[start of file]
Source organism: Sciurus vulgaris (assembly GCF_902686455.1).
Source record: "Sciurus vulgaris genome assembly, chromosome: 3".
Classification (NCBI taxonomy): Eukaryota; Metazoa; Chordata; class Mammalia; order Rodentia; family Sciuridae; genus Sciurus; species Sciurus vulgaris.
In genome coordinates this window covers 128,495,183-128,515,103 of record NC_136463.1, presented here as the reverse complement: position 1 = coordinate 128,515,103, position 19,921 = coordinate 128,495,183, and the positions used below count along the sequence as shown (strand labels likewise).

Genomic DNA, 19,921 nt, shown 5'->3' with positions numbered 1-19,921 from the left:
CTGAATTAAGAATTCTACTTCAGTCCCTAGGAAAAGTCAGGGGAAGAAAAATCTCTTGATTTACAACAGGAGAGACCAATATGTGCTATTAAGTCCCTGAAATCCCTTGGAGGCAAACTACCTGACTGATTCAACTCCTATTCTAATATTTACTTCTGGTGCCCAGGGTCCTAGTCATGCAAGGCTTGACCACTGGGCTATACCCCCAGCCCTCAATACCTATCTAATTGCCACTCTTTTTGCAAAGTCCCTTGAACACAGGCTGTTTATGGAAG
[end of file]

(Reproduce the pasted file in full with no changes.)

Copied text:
Source organism: Sciurus vulgaris (assembly GCF_902686455.1).
Source record: "Sciurus vulgaris genome assembly, chromosome: 3".
Classification (NCBI taxonomy): Eukaryota; Metazoa; Chordata; class Mammalia; order Rodentia; family Sciuridae; genus Sciurus; species Sciurus vulgaris.
In genome coordinates this window covers 128,495,183-128,515,103 of record NC_136463.1, presented here as the reverse complement: position 1 = coordinate 128,515,103, position 19,921 = coordinate 128,495,183, and the positions used below count along the sequence as shown (strand labels likewise).

Genomic DNA, 19,921 nt, shown 5'->3' with positions numbered 1-19,921 from the left:
CTGAATTAAGAATTCTACTTCAGTCCCTAGGAAAAGTCAGGGGAAGAAAAATCTCTTGATTTACAACAGGAGAGACCAATATGTGCTATTAAGTCCCTGAAATCCCTTGGAGGCAAACTACCTGACTGATTCAACTCCTATTCTAATATTTACTTCTGGTGCCCAGGGTCCTAGTCATGCAAGGCTTGACCACTGGGCTATACCCCCAGCCCTCAATACCTATCTAATTGCCACTCTTTTTGCAAAGTCCCTTGAACACAGGCTGTTTATGGAAG